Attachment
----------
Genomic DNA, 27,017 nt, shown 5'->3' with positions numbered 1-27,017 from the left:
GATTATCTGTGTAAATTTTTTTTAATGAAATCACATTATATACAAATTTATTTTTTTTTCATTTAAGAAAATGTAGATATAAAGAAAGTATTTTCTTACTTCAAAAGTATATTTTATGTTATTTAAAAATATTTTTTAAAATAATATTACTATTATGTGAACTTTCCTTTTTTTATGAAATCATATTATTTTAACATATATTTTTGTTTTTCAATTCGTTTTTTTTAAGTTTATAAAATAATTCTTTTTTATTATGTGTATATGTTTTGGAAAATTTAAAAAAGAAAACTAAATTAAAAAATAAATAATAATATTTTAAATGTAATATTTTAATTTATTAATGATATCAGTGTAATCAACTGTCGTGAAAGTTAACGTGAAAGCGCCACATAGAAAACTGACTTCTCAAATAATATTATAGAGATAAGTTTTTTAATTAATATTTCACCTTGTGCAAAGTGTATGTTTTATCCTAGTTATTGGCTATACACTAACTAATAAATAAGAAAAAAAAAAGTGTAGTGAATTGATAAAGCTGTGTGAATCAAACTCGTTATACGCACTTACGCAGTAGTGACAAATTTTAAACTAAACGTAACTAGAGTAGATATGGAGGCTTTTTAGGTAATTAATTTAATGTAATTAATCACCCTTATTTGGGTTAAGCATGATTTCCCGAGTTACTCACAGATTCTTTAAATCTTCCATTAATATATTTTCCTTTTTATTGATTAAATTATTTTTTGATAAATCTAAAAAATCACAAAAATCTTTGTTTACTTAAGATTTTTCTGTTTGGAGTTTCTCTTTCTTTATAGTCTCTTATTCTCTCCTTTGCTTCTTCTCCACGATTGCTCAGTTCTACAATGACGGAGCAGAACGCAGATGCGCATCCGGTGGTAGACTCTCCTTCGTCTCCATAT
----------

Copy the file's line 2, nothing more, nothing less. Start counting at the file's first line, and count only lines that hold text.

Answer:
GATTATCTGTGTAAATTTTTTTTAATGAAATCACATTATATACAAATTTATTTTTTTTTCATTTAAGAAAATGTAGATATAAAGAAAGTATTTTCTTACTTCAAAAGTATATTTTATGTTATTTAAAAATATTTTTTAAAATAATATTACTATTATGTGAACTTTCCTTTTTTTATGAAATCATATTATTTTAACATATATTTTTGTTTTTCAATTCGTTTTTTTTAAGTTTATAAAATAATTCTTTTTTATTATGTGTATATGTTTTGGAAAATTTAAAAAAGAAAACTAAATTAAAAAATAAATAATAATATTTTAAATGTAATATTTTAATTTATTAATGATATCAGTGTAATCAACTGTCGTGAAAGTTAACGTGAAAGCGCCACATAGAAAACTGACTTCTCAAATAATATTATAGAGATAAGTTTTTTAATTAATATTTCACCTTGTGCAAAGTGTATGTTTTATCCTAGTTATTGGCTATACACTAACTAATAAATAAGAAAAAAAAAAGTGTAGTGAATTGATAAAGCTGTGTGAATCAAACTCGTTATACGCACTTACGCAGTAGTGACAAATTTTAAACTAAACGTAACTAGAGTAGATATGGAGGCTTTTTAGGTAATTAATTTAATGTAATTAATCACCCTTATTTGGGTTAAGCATGATTTCCCGAGTTACTCACAGATTCTTTAAATCTTCCATTAATATATTTTCCTTTTTATTGATTAAATTATTTTTTGATAAATCTAAAAAATCACAAAAATCTTTGTTTACTTAAGATTTTTCTGTTTGGAGTTTCTCTTTCTTTATAGTCTCTTATTCTCTCCTTTGCTTCTTCTCCACGATTGCTCAGTTCTACAATGACGGAGCAGAACGCAGATGCGCATCCGGTGGTAGACTCTCCTTCGTCTCCATAT